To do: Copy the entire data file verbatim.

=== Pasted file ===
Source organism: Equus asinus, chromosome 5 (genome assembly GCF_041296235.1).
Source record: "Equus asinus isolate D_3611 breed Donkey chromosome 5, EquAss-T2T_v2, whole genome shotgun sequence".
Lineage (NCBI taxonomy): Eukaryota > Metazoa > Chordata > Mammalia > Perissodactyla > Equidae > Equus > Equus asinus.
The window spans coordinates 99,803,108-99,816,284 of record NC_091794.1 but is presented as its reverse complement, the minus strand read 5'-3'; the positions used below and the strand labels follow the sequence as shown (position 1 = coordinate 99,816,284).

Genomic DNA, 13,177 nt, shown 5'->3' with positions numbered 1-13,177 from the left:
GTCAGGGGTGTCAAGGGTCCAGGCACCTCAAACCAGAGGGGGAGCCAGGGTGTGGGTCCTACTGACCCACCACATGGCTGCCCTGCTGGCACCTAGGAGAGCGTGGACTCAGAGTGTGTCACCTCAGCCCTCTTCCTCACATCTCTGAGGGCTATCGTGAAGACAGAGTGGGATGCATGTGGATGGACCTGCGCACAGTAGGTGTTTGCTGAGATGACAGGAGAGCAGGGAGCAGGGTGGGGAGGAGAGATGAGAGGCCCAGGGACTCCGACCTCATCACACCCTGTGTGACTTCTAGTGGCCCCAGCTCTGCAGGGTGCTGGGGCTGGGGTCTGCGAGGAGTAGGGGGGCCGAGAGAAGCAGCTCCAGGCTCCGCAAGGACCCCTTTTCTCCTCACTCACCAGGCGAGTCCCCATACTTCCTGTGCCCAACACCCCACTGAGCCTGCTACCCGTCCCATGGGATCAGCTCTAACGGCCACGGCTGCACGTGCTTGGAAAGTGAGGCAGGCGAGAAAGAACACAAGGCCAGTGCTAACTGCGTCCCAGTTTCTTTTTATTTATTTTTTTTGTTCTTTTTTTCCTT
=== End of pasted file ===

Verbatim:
Source organism: Equus asinus, chromosome 5 (genome assembly GCF_041296235.1).
Source record: "Equus asinus isolate D_3611 breed Donkey chromosome 5, EquAss-T2T_v2, whole genome shotgun sequence".
Lineage (NCBI taxonomy): Eukaryota > Metazoa > Chordata > Mammalia > Perissodactyla > Equidae > Equus > Equus asinus.
The window spans coordinates 99,803,108-99,816,284 of record NC_091794.1 but is presented as its reverse complement, the minus strand read 5'-3'; the positions used below and the strand labels follow the sequence as shown (position 1 = coordinate 99,816,284).

Genomic DNA, 13,177 nt, shown 5'->3' with positions numbered 1-13,177 from the left:
GTCAGGGGTGTCAAGGGTCCAGGCACCTCAAACCAGAGGGGGAGCCAGGGTGTGGGTCCTACTGACCCACCACATGGCTGCCCTGCTGGCACCTAGGAGAGCGTGGACTCAGAGTGTGTCACCTCAGCCCTCTTCCTCACATCTCTGAGGGCTATCGTGAAGACAGAGTGGGATGCATGTGGATGGACCTGCGCACAGTAGGTGTTTGCTGAGATGACAGGAGAGCAGGGAGCAGGGTGGGGAGGAGAGATGAGAGGCCCAGGGACTCCGACCTCATCACACCCTGTGTGACTTCTAGTGGCCCCAGCTCTGCAGGGTGCTGGGGCTGGGGTCTGCGAGGAGTAGGGGGGCCGAGAGAAGCAGCTCCAGGCTCCGCAAGGACCCCTTTTCTCCTCACTCACCAGGCGAGTCCCCATACTTCCTGTGCCCAACACCCCACTGAGCCTGCTACCCGTCCCATGGGATCAGCTCTAACGGCCACGGCTGCACGTGCTTGGAAAGTGAGGCAGGCGAGAAAGAACACAAGGCCAGTGCTAACTGCGTCCCAGTTTCTTTTTATTTATTTTTTTTGTTCTTTTTTTCCTT